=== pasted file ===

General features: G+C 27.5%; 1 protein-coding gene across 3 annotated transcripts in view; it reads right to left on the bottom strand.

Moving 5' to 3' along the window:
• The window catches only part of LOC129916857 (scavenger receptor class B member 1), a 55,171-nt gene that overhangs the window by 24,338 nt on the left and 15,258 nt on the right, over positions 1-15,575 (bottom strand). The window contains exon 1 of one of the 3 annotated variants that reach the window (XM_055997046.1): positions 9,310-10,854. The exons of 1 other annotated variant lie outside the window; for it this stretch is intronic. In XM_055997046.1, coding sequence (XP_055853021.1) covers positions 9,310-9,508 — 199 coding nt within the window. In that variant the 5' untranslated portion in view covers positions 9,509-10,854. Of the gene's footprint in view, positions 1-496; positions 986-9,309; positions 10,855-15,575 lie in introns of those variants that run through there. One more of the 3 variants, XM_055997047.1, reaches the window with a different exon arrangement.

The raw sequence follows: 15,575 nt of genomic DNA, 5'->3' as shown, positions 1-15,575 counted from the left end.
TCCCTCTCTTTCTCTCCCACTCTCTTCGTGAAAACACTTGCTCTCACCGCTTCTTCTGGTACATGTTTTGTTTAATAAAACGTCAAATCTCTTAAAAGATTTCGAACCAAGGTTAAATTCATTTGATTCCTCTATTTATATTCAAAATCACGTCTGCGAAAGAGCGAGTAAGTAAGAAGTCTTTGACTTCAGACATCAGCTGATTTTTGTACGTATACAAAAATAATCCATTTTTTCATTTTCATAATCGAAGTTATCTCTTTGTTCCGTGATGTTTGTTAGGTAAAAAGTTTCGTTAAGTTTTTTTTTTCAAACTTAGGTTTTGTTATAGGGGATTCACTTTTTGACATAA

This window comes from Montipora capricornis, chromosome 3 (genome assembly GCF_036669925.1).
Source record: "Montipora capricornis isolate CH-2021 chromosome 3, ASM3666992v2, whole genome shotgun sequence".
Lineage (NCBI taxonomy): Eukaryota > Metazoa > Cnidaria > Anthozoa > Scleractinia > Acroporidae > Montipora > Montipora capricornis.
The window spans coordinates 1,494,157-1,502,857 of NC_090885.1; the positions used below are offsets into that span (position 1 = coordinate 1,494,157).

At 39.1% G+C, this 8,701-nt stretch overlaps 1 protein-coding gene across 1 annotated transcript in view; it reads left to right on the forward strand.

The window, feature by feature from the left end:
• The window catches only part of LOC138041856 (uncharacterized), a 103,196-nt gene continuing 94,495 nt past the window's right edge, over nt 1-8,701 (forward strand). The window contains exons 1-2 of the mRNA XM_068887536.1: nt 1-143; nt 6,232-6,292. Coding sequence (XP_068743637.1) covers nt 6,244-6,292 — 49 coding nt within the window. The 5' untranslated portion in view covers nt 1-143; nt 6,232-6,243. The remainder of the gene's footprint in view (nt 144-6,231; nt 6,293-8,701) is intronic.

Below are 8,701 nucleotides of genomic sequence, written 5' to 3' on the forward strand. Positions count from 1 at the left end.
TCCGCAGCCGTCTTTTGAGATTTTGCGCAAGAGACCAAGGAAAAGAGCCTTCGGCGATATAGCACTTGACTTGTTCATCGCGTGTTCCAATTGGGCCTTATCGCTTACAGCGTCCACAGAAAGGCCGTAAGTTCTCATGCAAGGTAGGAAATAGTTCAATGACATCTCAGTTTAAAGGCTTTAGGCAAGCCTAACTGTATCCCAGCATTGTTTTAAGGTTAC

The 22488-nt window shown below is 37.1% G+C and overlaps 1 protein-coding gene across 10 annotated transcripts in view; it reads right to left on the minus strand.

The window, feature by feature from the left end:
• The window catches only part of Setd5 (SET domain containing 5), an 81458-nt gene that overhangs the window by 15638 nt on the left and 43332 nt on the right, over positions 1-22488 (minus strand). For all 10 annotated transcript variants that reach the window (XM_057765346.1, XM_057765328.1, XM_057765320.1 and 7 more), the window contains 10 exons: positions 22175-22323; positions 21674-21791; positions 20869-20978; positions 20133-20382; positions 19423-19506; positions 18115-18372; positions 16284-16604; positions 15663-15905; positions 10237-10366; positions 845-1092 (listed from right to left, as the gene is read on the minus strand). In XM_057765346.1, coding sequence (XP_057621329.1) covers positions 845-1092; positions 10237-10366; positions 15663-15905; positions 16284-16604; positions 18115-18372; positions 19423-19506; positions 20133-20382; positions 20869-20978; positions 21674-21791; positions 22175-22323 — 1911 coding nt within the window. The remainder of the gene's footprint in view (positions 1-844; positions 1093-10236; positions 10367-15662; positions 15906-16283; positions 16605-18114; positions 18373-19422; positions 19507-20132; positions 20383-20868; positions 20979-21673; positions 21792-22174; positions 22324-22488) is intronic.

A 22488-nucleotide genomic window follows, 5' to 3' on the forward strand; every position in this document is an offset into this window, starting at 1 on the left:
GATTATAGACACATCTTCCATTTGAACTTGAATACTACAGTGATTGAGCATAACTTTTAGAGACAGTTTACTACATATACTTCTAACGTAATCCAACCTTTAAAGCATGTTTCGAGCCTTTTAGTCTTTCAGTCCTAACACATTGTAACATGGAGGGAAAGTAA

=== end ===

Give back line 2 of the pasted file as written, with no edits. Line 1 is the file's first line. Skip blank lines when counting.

Moving 5' to 3' along the window: